Four sectors continued to account for the majority of the value of online sales: wholesale trade (17%), transportation and warehousing (16%), manufacturing (15%) and retail trade (10%).

The proportion of online business-to-business sales and online business-to-consumer sales also varied by sector. Firms in the retail trade, accommodation and food services, educational services, and arts, entertainment and recreational sectors sold mainly to consumers.

Wireless popularity increasing among information and communications technologies

Over three-quarters (77%) of private sector firms reported using wireless communications in 2007, up from 51% just seven years earlier, when this survey began.

Information and communications technologies commonly used in the private sector include Internet and e-mail. About 87% of private sector firms used the Internet in 2007, up slightly from 2006, while 81% used e-mail. However, less than half (41%) of private sector firms reported having a website.

Although a website facilitates online sales, it also supports off-line sales by providing information about goods and services. Information provision was the most common website function reported by private sector firms.

Use of information and communications technologies (ICTs)
  2003 2004 2005 2006 2007
  % of enterprises that reported using ICTs
Private sector 74 77 76 78 81
Public sector 100 100 100 100 100
Wireless communications          
Private sector 57 57 60 74 77
Public sector 74 77 82 91 91
Private sector 78 82 82 83 87
Public sector 100 100 100 100 100
Having a website          
Private sector 34 37 38 40 41
Public sector 93 92 95 94 93

Internet benefit: Improved coordination between suppliers and customers

In the private sector, over one-third (36%) of firms reported using Internet-based systems during 2007 to better coordinate with their suppliers and customers. Lowering costs and reaching new customers were also commonly reported benefits of conducting business over the Internet.

Better coordination was also most commonly reported by the public sector (59%). Almost one-half (48%) of public sector organizations also reported cost reduction as a potential benefit.

Perceived benefits of enterprises conducting business over the Internet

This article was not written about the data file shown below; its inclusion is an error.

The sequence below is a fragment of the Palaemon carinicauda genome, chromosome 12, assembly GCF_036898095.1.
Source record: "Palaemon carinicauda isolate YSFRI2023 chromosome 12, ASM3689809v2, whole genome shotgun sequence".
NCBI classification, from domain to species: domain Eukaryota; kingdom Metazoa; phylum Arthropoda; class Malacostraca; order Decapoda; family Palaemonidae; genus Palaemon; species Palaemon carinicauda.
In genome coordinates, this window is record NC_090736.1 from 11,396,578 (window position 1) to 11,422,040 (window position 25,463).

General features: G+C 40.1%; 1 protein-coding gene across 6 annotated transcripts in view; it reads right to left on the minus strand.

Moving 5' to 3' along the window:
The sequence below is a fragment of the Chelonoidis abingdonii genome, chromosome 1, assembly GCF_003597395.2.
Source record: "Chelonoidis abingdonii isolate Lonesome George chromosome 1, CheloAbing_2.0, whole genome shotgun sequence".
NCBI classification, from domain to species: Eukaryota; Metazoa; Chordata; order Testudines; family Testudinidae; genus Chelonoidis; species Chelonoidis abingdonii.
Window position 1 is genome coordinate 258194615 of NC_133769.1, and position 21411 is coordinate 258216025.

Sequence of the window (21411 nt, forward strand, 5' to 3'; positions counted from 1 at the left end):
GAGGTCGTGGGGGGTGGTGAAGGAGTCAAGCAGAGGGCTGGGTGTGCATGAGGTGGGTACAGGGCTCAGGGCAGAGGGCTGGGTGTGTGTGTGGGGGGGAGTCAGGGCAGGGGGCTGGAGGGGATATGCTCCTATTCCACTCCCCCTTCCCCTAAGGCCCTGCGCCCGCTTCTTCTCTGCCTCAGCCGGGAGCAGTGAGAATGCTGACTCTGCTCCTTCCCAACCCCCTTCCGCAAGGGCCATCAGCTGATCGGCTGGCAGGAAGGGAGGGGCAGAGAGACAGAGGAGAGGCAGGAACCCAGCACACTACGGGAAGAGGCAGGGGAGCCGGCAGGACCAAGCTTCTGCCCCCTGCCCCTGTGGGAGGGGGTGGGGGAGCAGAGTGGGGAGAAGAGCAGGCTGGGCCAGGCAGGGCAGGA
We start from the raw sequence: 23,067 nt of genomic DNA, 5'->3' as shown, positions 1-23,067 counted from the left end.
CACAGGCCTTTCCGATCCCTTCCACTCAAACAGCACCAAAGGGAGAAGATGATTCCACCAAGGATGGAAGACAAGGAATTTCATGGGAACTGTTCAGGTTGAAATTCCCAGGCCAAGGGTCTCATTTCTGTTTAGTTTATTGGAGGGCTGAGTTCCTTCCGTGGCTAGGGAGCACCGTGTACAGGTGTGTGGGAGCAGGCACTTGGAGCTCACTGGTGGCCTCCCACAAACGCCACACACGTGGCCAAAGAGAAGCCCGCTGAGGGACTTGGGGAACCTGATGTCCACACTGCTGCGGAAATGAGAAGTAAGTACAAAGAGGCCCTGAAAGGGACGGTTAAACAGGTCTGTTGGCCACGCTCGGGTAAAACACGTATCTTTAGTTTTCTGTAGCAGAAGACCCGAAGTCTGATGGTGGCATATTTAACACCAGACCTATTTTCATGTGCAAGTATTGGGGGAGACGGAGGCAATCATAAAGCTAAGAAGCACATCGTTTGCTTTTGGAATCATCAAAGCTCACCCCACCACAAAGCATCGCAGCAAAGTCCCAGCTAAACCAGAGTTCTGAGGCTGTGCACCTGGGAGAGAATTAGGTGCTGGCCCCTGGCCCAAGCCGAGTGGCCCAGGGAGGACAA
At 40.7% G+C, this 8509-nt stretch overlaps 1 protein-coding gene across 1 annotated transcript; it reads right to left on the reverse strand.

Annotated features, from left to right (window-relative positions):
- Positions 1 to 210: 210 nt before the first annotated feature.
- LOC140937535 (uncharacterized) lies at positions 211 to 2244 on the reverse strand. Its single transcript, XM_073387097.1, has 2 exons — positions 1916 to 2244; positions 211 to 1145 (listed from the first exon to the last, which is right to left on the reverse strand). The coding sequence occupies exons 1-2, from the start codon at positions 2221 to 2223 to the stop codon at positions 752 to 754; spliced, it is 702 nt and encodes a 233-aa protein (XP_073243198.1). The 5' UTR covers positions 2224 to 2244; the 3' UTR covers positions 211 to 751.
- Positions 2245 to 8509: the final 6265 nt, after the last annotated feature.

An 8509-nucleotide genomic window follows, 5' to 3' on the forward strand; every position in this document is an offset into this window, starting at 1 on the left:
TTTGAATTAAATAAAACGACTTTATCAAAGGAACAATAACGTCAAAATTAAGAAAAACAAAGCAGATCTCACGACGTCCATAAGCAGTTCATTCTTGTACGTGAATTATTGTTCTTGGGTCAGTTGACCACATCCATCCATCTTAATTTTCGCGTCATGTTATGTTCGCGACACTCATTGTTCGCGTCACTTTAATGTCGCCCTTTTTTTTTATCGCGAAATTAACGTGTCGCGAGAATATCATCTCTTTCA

2003 2004 2005 2006 2007
  % of enterprises reporting perceived benefits of conducting business over the Internet
Lower costs          
Private sector 26 26 26 27 30
Public sector 50 43 44 46 48
Reaching new customers          
Private sector 33 32 31 36 36
Public sector 35 30 35 42 46
Better coordination with suppliers, customers or partners          
Private sector 21 29 31 35 36
Public sector 36 39 49 51 59
Reduced time to market          
Private sector 17 18 19 20 19
Public sector 26 20 22 22 20
No benefits          
Private sector 11 11 11 8 10
Public sector 4 3 3 4 2

"Open source" software rising in popularity

"Open source" software is rising in popularity, according to survey data. Open source software is software for which the underlying source code is readily available for modification by any interested person or firm.

In 2007, an estimated 17% of private sector firms reported using open source software, up from about 10% just two years earlier, when this practice was first measured.

As in previous years, about one-half of organizations in the public sector reported using open source software in 2007.

An advantage of open source software is flexibility, allowing users to customize or modify the software to their specific needs. In 2007, 3% of private firms and 13% of public organizations reported customizing open source software.

Available on CANSIM: tables 358-0007 to 358-0011, 358-0015, 358-0016, 358-0121 and 358-0139.

Definitions, data sources and methods: survey number 4225.

For more information, or to enquire about the concepts, methods or data quality of this release, contact Sylvain Ouellet (613-951-2779; or Mark Fakhri (613-951-6285;, Science, Innovation and Electronic Information Division.